Understanding peacebuilding consolidating the peace process


22-Jun-2016 00:56

There is now broad consensus that inconsistent policies and fragmented programmes entail a higher risk of duplication, inefficient spending, a lower quality of service, difficulty in meeting goals and, ultimately, a reduced capacity for delivery.There is, however, a considerable gap between the degree to which the benefits of coherence are held to be of self-evident and operational reality.It is possible, however, to distinguish between systems where there is less, or more, coherence, and coherence is thus about degree during a process, not about an end-state.Coherence also needs to be understood in the context of the natural tensions, and therefore trade-offs, between the four elements of coherence.In this paper ‘coherence’ is understood as the effort to direct the wide range of activities undertaken in the political, development, human rights, humanitarian, rule of law and security dimensions of a peacebuilding system towards common strategic objectives..It is important to recognise, however, that the dynamic and non-linear nature of complex systems means that coherence can never be fully attained (Cilliers 2002).This article analyses the coherence and coordination dilemma in peace-building and post-conflict reconstruction systems, with special reference to the United Nations’ integrated approach concept.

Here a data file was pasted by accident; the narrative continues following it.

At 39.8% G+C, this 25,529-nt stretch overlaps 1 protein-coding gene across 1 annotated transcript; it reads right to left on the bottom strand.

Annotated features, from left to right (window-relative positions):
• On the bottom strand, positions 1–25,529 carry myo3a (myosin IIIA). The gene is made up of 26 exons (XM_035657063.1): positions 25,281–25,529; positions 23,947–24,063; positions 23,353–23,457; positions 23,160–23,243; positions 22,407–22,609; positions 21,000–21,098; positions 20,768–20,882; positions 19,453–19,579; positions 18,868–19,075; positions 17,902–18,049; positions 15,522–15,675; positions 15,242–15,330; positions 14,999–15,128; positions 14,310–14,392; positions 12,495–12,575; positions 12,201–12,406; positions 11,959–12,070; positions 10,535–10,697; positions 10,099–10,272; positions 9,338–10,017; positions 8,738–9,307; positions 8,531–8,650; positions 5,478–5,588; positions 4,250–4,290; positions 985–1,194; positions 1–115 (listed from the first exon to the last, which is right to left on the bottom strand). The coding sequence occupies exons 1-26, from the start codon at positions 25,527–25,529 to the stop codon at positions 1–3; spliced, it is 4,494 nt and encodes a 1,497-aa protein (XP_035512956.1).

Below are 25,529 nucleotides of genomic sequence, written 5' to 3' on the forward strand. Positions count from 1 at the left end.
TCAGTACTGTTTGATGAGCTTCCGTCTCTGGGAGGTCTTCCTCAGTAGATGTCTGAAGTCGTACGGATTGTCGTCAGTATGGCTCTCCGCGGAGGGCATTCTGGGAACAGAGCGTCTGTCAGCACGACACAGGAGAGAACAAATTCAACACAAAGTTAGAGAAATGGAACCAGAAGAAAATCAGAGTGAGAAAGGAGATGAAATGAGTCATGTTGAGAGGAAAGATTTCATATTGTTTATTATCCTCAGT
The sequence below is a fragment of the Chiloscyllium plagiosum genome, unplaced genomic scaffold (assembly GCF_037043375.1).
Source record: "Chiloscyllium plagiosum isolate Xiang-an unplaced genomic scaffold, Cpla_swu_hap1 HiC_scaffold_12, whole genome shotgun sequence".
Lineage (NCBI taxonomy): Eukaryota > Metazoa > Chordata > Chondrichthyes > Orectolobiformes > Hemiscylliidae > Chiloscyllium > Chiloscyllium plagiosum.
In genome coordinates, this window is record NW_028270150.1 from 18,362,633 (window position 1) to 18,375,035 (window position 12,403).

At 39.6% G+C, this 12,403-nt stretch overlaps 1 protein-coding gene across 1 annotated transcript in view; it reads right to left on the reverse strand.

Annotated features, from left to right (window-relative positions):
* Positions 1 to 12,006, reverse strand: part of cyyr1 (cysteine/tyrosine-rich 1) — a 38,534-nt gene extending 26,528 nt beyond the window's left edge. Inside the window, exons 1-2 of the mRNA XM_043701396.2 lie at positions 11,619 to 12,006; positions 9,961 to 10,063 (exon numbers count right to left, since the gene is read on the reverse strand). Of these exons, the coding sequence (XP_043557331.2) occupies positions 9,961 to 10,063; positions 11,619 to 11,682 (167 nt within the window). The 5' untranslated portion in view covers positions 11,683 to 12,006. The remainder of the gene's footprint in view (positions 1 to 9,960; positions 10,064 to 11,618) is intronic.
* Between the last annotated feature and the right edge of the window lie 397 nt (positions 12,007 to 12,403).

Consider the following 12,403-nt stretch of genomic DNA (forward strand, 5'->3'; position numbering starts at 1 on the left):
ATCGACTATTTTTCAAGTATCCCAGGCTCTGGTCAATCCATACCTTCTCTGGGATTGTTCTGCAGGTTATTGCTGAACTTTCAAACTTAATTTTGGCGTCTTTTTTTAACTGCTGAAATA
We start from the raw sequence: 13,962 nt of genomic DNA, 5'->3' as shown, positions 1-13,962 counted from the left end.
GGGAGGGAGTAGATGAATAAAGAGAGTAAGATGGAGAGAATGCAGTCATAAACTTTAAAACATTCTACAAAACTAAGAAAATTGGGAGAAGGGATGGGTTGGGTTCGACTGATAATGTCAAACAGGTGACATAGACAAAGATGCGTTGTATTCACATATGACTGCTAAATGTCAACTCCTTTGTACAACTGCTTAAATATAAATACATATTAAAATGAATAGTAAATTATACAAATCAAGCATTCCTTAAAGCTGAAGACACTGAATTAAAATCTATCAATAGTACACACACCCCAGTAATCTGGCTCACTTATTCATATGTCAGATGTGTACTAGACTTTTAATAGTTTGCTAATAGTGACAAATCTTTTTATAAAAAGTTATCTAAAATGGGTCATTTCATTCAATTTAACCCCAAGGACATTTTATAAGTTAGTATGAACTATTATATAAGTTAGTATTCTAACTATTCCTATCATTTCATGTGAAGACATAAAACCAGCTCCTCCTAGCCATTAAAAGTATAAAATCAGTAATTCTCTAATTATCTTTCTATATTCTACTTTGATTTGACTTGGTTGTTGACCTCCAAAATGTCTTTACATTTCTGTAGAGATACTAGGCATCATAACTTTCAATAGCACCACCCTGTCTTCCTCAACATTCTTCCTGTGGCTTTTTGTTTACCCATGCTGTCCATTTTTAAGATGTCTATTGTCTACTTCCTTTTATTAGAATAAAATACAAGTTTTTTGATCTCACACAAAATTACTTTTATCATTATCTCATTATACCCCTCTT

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The Utstein study found that more than 55% of the programmes it evaluated did not show any link to a larger country strategy.The second identifies two key priority areas where improved coherence and coordination are likely to have the most meaningful impact.